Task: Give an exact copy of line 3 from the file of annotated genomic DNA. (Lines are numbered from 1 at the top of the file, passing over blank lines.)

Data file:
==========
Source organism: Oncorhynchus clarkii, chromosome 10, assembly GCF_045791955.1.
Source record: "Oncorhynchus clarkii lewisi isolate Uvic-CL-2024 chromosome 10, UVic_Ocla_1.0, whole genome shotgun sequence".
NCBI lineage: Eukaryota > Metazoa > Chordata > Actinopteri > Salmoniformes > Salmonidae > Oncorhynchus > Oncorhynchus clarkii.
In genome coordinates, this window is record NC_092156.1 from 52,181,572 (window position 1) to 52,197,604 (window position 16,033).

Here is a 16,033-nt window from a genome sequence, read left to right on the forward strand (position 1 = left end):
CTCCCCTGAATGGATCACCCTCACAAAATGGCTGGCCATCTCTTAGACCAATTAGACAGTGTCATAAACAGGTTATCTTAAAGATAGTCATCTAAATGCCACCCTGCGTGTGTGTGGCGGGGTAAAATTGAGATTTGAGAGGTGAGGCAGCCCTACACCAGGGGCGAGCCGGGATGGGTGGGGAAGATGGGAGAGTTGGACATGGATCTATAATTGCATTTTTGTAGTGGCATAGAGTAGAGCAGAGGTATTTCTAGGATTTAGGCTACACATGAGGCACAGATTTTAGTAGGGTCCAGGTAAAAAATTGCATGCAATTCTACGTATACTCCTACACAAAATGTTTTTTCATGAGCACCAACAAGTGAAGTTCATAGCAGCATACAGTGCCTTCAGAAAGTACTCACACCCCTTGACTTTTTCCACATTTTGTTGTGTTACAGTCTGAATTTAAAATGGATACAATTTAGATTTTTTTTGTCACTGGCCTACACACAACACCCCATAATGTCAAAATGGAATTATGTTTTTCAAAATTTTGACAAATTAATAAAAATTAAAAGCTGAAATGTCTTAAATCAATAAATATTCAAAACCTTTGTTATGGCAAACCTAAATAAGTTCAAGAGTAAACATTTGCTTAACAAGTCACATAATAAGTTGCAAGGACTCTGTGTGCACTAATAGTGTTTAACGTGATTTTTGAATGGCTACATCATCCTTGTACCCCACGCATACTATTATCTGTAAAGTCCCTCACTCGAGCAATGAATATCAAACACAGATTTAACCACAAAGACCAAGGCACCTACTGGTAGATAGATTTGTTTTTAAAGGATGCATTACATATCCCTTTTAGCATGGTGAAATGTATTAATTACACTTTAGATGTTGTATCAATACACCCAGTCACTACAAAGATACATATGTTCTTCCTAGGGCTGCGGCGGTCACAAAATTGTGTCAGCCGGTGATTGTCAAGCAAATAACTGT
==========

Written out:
NCBI lineage: Eukaryota > Metazoa > Chordata > Actinopteri > Salmoniformes > Salmonidae > Oncorhynchus > Oncorhynchus clarkii.